Apocalypt-Us

The sensibility of those novels – at least the ones I’ve read – is that we were born to screw up, that the earth is a problematic place, anyway. But marbled into these fatalistic tropes is another view of humanity – its persevering spirit, that something good within us prevails at the end of the day. This is our paradox, the paradox of our stories, over and over again, throughout centuries. One inescapable fact looms, since life imitates art, and vice versa: if we’re going to have an apocalype, it’ll be because we choose to.

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Cowboying It Up and Community

We writers are most at ease by ourselves, in front of the computer screen, inventing people and worlds. But nowadays we’re being forced by changes in the publishing biz to step away from our invented worlds and into the slime of marketing, promotion, and meeting and greeting.

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Parsing the Horror Genre in Torn Realities

And this is what stories of the horror genre, such as those of Torn Realities, give us – visitations from beyond sensory norms. These stories inject outside-of-reality bleed-throughs into historical settings, into fantasy imaginings, into scientific what-ifs. Setting such stories almost invariably brings a solitary person into a secluded place, or a place in which buried things shouldn’t be disturbed, even into a sense of science beyond our human ability to handle. Mood is set through writerly devices that shine a light on the creepier aspects of such settings, virtually guaranteeing the reader will go to sleep with the lights on.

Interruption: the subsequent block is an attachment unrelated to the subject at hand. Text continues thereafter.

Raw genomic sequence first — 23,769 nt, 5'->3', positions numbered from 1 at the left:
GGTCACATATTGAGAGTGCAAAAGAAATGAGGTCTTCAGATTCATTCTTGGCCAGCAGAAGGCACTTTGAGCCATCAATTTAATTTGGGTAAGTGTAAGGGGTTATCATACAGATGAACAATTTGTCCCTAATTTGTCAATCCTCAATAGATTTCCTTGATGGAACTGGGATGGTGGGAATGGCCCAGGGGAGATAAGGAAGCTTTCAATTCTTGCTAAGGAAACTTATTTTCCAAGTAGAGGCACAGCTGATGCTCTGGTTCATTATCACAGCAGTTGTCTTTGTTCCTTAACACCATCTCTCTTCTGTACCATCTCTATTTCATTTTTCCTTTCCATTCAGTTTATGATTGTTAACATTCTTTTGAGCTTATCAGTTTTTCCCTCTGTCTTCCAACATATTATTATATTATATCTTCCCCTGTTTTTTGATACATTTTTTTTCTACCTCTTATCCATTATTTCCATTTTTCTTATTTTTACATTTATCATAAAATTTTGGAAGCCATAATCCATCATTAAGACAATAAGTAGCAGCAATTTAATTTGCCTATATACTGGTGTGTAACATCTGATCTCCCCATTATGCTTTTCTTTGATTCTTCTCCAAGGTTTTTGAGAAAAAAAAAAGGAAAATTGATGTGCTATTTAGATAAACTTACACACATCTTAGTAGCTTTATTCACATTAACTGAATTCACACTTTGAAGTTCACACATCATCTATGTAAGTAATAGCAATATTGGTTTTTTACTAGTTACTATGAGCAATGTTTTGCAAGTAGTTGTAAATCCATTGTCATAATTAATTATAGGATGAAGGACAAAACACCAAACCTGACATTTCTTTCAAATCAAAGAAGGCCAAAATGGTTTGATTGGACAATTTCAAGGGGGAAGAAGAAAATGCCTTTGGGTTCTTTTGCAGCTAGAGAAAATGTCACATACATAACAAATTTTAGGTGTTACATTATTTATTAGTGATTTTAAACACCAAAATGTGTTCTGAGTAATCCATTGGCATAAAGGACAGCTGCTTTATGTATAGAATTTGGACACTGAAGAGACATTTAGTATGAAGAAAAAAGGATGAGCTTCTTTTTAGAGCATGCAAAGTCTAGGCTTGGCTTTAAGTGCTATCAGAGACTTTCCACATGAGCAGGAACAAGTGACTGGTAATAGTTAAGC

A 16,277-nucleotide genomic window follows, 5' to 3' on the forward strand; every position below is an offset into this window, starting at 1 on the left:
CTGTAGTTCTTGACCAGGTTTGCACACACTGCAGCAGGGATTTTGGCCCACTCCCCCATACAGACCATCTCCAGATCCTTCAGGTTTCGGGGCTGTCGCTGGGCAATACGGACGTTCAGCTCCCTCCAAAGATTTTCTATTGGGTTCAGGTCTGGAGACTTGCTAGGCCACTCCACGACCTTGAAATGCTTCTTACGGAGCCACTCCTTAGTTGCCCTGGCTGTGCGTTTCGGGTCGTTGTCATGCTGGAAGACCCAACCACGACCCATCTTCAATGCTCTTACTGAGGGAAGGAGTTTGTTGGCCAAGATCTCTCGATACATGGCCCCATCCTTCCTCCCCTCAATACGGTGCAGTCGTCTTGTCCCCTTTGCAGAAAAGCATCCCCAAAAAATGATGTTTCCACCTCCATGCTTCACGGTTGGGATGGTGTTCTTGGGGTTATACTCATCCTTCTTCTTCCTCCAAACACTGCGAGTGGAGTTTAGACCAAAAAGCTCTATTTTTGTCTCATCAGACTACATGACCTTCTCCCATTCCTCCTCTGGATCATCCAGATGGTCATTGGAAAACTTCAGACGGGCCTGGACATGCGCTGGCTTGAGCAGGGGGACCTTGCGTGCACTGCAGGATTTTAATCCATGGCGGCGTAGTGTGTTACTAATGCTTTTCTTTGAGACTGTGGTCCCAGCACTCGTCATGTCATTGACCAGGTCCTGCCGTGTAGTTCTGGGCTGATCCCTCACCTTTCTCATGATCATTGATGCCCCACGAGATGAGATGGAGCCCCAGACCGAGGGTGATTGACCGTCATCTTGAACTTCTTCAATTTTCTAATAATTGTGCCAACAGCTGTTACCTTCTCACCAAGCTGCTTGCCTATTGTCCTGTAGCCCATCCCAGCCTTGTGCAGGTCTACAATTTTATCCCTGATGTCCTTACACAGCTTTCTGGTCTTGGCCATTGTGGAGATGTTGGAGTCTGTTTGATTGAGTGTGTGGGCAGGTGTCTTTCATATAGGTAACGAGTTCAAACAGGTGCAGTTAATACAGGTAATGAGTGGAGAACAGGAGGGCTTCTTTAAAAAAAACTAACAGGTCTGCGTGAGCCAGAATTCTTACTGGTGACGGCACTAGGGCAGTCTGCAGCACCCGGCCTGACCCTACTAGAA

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Fitzgerald Inventing His Way Toward Perfection

Amory Blaine is a well-to-do, bratty WASP – egoistic, handsome, with a glib mouth. Underlying all this is an insecurity that begins to show its teeth during Amory’s Princeton days, as his mum dies and leaves him with nothing of value. He turns to girls for succor, but he quickly discovers, in the way of early twentieth-century life in the U.S., that his looks, his disarming way, have little truck without a serious jingle in his pocket.

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Myth and Violence

It should be clear by now that we have something of a national neurosis, a mental affliction, that can and occasionally does erupt in a single person. What can we say, then, about both such a person and the national psyche?

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Can’t Beat Harper’s

In the August 2012 issue, an on-site report from Syria’s civil war sandwiched between an expose on Mary Kay Cosmetics and a short take on package labeling – sort of a cautionary tale in three parts to the people of Syria on the slippery slope that consumerism can be.

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